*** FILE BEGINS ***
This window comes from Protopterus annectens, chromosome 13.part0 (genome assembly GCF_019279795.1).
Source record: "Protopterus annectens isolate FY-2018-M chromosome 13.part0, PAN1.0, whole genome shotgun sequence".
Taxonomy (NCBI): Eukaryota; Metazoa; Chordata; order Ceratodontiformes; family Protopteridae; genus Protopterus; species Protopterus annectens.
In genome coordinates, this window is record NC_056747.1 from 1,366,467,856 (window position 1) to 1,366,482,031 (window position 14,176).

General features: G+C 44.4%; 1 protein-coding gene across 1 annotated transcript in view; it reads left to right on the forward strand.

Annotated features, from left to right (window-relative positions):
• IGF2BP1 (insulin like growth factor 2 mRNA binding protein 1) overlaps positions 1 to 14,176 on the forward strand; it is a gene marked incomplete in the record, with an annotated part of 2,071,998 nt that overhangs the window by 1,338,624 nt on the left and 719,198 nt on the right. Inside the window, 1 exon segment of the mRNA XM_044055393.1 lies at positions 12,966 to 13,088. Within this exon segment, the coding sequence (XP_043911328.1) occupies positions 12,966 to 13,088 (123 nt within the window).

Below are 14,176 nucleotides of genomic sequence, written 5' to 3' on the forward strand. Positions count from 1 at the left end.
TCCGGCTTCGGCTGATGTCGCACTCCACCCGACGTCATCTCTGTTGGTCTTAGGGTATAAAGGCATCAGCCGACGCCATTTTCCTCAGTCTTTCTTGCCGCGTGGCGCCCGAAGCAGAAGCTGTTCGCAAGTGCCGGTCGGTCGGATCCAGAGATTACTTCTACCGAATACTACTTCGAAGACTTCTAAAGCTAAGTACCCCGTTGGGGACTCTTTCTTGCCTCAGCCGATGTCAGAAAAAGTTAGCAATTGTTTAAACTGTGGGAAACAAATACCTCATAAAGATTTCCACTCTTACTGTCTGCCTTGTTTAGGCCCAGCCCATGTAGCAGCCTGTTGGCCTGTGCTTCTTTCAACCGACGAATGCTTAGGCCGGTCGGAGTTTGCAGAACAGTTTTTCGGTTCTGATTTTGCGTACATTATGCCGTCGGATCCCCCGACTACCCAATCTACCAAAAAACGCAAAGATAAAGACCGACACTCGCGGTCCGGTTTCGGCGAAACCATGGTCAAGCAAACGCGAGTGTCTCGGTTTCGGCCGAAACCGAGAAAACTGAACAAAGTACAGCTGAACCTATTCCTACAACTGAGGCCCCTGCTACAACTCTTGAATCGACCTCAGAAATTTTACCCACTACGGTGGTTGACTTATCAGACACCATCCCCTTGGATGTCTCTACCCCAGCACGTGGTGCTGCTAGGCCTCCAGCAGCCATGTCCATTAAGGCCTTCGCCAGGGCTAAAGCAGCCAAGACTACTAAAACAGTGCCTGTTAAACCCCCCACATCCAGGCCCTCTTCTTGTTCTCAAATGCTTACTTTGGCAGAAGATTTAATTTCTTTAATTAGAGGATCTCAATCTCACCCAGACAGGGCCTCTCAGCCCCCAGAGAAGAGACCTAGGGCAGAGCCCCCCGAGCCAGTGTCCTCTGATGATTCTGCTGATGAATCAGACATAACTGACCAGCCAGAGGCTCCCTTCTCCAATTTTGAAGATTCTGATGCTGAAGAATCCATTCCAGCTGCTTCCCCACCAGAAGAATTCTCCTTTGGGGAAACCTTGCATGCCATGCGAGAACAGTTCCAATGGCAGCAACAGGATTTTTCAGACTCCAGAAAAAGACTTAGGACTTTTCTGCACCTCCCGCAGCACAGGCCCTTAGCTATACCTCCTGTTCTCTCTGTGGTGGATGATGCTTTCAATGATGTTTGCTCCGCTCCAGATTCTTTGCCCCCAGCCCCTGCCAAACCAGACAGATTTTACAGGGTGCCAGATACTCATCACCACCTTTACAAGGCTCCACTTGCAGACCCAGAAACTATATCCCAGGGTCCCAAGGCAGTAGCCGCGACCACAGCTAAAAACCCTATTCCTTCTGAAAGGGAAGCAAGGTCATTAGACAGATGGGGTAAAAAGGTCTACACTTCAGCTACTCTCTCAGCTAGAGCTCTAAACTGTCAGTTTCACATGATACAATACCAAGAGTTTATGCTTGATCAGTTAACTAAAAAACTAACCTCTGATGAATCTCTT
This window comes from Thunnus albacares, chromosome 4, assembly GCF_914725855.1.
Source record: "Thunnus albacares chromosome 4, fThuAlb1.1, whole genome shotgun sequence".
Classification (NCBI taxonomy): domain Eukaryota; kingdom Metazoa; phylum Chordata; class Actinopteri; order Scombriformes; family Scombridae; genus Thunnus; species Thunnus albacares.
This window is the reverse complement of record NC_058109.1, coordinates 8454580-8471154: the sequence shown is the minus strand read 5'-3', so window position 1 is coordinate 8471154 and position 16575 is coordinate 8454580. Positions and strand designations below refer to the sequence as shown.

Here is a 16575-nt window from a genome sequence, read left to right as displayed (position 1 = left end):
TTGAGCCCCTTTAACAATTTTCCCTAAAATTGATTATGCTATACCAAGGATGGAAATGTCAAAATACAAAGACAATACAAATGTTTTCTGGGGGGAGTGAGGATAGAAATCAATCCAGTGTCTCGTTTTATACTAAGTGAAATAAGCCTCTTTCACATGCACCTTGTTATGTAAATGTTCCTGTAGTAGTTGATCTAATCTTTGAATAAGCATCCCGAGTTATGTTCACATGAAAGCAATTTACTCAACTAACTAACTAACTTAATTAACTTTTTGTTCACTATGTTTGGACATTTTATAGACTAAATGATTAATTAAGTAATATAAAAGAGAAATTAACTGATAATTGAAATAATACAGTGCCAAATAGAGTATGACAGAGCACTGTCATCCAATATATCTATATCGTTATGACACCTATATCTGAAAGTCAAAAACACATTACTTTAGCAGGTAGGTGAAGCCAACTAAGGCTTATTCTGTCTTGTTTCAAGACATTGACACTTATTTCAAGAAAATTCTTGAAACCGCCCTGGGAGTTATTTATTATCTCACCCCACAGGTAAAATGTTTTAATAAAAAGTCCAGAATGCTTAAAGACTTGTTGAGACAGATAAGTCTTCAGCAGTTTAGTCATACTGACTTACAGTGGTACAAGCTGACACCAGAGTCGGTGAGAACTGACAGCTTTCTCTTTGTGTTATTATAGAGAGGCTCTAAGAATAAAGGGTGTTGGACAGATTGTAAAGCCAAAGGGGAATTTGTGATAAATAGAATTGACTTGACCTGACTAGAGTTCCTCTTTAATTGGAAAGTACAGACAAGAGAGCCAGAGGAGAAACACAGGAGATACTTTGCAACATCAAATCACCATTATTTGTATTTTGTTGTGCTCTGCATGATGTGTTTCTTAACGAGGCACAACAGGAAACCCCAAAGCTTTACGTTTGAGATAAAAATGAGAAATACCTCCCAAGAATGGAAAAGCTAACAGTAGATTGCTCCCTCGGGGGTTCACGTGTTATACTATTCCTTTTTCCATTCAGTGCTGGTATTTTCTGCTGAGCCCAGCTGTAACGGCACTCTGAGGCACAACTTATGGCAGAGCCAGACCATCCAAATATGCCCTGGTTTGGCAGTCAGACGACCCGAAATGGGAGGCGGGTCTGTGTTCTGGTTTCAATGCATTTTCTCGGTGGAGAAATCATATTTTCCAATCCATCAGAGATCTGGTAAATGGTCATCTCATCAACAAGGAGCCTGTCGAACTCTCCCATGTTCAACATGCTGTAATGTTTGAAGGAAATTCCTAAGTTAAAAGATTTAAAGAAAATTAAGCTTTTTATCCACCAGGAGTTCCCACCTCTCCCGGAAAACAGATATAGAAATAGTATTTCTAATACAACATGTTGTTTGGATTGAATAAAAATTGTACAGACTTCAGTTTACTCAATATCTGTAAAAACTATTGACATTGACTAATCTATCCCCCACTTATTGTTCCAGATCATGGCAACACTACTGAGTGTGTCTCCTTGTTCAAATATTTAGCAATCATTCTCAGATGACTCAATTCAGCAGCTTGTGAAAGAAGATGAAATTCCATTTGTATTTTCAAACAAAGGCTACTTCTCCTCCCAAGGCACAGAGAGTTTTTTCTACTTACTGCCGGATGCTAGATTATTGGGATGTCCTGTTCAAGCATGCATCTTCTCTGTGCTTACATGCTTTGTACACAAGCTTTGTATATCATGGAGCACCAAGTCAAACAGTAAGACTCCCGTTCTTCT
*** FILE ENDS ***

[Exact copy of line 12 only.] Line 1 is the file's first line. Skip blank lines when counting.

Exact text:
Classification (NCBI taxonomy): domain Eukaryota; kingdom Metazoa; phylum Chordata; class Actinopteri; order Scombriformes; family Scombridae; genus Thunnus; species Thunnus albacares.